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Bell Book And Candle Only Intermittently Casts A Spell

Melissa MacLeod Herion as witch Gillian Holroyd comforts her familiar Pyewacket played by Wee Thomas   (Photo by George Wentzler)

Melissa MacLeod Herion as witch Gillian Holroyd comforts her familiar Pyewacket played by Wee Thomas (Photo by George Wentzler)

By Bill Hirschman, FloridaTheaterOnStage.com, Special to EyesOnNews.com, May 29, 2015 – Imagine you could have anything or anyone you wanted with virtually no effort; the prize might not feel quite as satisfying. Bell, Book and Candle postulates that magically being able to have what you want through magic doesn’t feel very magical once you get it.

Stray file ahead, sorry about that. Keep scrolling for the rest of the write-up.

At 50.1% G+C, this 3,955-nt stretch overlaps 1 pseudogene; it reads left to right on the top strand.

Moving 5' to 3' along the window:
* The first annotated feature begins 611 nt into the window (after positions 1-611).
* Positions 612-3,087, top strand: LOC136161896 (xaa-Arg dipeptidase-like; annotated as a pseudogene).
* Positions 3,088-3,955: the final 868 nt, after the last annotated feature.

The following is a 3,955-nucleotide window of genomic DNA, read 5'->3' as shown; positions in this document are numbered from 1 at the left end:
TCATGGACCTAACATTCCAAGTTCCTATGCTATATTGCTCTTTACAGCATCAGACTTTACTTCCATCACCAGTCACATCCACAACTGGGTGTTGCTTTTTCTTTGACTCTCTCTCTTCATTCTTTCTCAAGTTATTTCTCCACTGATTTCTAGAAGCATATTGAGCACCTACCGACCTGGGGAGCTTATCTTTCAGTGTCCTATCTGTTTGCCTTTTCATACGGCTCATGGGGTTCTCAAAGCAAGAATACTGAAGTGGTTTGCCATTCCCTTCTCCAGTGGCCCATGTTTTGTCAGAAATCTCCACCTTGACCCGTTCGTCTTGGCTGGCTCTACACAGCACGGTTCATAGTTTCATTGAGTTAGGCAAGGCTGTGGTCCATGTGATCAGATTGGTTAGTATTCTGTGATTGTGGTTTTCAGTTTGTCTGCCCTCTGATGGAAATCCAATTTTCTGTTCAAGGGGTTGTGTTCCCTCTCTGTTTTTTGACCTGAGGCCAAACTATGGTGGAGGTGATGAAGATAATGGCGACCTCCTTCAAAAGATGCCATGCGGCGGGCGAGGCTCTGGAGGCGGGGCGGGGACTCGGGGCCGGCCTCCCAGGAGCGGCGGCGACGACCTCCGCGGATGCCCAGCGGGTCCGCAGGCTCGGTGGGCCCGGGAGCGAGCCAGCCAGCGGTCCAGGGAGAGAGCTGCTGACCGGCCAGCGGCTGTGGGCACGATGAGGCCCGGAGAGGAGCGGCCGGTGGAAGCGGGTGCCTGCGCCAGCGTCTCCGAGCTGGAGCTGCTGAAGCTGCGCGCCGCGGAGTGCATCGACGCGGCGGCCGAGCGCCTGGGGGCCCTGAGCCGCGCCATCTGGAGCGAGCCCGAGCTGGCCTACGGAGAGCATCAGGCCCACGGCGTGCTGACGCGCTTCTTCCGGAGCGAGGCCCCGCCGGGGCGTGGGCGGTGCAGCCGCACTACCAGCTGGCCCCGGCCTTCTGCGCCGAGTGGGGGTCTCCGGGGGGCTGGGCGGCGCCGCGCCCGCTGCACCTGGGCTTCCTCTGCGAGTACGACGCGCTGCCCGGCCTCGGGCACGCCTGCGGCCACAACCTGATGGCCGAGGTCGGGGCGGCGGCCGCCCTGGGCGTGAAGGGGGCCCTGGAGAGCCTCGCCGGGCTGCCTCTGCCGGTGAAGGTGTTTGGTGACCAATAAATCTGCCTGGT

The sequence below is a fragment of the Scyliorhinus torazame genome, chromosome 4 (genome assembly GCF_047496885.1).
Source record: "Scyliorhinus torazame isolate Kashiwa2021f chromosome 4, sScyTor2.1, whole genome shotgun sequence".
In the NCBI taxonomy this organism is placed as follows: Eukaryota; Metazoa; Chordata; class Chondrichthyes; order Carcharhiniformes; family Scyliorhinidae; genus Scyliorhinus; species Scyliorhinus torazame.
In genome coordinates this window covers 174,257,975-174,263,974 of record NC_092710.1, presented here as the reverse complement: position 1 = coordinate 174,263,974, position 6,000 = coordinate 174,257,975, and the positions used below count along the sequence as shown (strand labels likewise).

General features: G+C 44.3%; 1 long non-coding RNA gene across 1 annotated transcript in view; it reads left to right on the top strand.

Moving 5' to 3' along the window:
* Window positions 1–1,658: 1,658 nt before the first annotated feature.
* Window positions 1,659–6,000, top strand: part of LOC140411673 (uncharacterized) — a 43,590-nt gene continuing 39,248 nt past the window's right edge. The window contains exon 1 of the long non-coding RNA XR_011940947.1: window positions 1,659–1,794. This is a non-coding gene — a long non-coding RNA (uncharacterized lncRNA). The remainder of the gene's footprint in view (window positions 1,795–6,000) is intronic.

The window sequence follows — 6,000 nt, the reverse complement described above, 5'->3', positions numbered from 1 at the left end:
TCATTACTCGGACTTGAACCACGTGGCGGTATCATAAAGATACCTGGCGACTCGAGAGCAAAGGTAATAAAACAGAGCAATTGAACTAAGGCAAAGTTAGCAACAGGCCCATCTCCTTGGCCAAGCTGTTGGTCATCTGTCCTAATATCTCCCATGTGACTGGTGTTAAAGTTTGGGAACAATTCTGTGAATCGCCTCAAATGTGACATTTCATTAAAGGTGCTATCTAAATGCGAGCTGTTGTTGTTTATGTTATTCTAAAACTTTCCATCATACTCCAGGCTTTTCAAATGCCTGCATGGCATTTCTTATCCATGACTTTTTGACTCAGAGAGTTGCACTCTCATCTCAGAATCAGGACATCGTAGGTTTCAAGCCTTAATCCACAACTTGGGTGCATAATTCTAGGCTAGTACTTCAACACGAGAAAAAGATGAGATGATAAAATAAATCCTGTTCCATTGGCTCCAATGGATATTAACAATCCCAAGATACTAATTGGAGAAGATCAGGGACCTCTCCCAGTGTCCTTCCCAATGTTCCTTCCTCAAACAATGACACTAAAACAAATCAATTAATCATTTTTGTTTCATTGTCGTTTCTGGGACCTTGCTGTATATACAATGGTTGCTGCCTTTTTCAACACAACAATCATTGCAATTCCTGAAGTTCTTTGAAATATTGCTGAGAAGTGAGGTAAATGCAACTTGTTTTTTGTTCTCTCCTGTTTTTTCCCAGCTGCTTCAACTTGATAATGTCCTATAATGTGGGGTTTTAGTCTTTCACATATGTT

Broward Stage Door’s quite serviceable but not bewitching production of this 1951 fantasy love story doesn’t feel especially magical in the first act, but it locates the right bag of pixie dust in the second act to show why director Michael Leeds wanted to do the play.

The premise is that witches and warlocks live incognito among normal mortals in sophisticated Eisenhower Era New York City. Other than their ability to make phones ring in the middle of the night, summon mortals to their door, turn off lights with a finger snap and other modest talents, they look and sound exactly like your next door neighbor if you happened to live in one of those cozy NeverNeverland Manhattan enclaves.

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